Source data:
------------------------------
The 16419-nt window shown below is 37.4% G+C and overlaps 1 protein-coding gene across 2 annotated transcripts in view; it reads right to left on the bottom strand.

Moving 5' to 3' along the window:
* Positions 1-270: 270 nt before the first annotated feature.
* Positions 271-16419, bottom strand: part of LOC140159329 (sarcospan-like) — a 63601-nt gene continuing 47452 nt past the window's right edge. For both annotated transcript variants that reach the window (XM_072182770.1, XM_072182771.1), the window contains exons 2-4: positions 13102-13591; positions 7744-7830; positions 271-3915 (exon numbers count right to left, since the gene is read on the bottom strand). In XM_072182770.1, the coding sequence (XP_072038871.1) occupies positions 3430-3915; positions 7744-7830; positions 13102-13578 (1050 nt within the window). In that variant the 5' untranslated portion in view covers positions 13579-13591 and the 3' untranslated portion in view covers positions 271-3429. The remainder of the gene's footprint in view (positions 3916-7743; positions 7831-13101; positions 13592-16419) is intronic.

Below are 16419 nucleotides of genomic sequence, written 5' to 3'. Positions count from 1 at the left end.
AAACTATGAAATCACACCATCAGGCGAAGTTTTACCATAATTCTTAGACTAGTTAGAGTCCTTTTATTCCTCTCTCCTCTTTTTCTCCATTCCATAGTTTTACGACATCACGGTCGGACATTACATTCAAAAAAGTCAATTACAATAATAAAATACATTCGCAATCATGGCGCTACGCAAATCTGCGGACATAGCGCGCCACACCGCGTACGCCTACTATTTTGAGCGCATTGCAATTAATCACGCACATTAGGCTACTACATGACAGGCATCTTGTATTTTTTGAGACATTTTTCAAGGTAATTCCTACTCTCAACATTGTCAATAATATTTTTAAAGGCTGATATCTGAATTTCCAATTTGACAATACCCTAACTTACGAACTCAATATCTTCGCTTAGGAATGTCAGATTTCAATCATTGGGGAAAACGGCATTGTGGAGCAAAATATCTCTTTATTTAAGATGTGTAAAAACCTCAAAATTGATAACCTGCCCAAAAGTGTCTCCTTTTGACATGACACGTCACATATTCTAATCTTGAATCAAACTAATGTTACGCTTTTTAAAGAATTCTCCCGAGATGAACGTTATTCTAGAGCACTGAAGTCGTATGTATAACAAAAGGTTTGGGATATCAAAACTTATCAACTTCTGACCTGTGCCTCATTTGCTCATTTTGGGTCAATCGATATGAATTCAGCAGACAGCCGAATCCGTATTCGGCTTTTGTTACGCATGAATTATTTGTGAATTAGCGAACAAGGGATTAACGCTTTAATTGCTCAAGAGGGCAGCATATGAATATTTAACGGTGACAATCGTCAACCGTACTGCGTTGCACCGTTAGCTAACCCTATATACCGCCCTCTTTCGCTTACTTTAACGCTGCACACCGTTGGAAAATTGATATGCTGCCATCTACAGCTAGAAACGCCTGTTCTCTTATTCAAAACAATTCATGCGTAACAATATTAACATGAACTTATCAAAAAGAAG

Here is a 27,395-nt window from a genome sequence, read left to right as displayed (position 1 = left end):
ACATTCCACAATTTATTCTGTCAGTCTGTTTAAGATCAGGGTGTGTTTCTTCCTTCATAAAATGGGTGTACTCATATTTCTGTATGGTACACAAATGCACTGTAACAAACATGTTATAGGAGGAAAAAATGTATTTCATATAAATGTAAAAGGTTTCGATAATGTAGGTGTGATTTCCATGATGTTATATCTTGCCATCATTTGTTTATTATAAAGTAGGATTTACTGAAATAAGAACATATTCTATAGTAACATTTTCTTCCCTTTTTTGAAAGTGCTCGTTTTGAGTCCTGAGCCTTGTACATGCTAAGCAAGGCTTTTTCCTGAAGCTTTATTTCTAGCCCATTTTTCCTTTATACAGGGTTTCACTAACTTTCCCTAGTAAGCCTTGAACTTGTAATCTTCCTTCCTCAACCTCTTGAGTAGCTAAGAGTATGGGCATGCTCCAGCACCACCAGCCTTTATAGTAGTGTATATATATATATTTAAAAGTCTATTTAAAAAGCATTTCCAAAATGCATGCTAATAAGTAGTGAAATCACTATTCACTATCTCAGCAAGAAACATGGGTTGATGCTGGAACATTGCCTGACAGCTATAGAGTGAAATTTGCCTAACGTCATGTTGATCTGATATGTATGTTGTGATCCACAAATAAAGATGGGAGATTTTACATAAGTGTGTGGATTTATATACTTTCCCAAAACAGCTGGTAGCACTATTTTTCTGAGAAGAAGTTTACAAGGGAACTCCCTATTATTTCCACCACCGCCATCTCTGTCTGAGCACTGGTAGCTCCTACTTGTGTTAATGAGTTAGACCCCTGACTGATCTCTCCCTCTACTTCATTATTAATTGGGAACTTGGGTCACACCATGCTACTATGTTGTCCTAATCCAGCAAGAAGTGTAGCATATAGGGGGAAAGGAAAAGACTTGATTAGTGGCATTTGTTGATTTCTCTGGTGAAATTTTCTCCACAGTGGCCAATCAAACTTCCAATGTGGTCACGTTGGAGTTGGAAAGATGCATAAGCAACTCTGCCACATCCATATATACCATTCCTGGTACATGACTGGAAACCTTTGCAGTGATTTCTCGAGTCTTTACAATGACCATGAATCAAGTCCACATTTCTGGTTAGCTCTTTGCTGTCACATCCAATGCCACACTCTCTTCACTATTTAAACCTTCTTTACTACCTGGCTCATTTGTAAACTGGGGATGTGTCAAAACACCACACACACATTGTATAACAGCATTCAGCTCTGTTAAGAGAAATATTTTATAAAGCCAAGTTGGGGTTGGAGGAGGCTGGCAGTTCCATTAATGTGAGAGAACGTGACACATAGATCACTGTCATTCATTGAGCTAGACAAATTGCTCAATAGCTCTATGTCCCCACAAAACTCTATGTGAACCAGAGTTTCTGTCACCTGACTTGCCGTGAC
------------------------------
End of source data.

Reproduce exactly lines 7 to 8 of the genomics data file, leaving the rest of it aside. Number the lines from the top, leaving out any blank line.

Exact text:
Here is a 27,395-nt window from a genome sequence, read left to right as displayed (position 1 = left end):
ACATTCCACAATTTATTCTGTCAGTCTGTTTAAGATCAGGGTGTGTTTCTTCCTTCATAAAATGGGTGTACTCATATTTCTGTATGGTACACAAATGCACTGTAACAAACATGTTATAGGAGGAAAAAATGTATTTCATATAAATGTAAAAGGTTTCGATAATGTAGGTGTGATTTCCATGATGTTATATCTTGCCATCATTTGTTTATTATAAAGTAGGATTTACTGAAATAAGAACATATTCTATAGTAACATTTTCTTCCCTTTTTTGAAAGTGCTCGTTTTGAGTCCTGAGCCTTGTACATGCTAAGCAAGGCTTTTTCCTGAAGCTTTATTTCTAGCCCATTTTTCCTTTATACAGGGTTTCACTAACTTTCCCTAGTAAGCCTTGAACTTGTAATCTTCCTTCCTCAACCTCTTGAGTAGCTAAGAGTATGGGCATGCTCCAGCACCACCAGCCTTTATAGTAGTGTATATATATATATTTAAAAGTCTATTTAAAAAGCATTTCCAAAATGCATGCTAATAAGTAGTGAAATCACTATTCACTATCTCAGCAAGAAACATGGGTTGATGCTGGAACATTGCCTGACAGCTATAGAGTGAAATTTGCCTAACGTCATGTTGATCTGATATGTATGTTGTGATCCACAAATAAAGATGGGAGATTTTACATAAGTGTGTGGATTTATATACTTTCCCAAAACAGCTGGTAGCACTATTTTTCTGAGAAGAAGTTTACAAGGGAACTCCCTATTATTTCCACCACCGCCATCTCTGTCTGAGCACTGGTAGCTCCTACTTGTGTTAATGAGTTAGACCCCTGACTGATCTCTCCCTCTACTTCATTATTAATTGGGAACTTGGGTCACACCATGCTACTATGTTGTCCTAATCCAGCAAGAAGTGTAGCATATAGGGGGAAAGGAAAAGACTTGATTAGTGGCATTTGTTGATTTCTCTGGTGAAATTTTCTCCACAGTGGCCAATCAAACTTCCAATGTGGTCACGTTGGAGTTGGAAAGATGCATAAGCAACTCTGCCACATCCATATATACCATTCCTGGTACATGACTGGAAACCTTTGCAGTGATTTCTCGAGTCTTTACAATGACCATGAATCAAGTCCACATTTCTGGTTAGCTCTTTGCTGTCACATCCAATGCCACACTCTCTTCACTATTTAAACCTTCTTTACTACCTGGCTCATTTGTAAACTGGGGATGTGTCAAAACACCACACACACATTGTATAACAGCATTCAGCTCTGTTAAGAGAAATATTTTATAAAGCCAAGTTGGGGTTGGAGGAGGCTGGCAGTTCCATTAATGTGAGAGAACGTGACACATAGATCACTGTCATTCATTGAGCTAGACAAATTGCTCAATAGCTCTATGTCCCCACAAAACTCTATGTGAACCAGAGTTTCTGTCACCTGACTTGCCGTGAC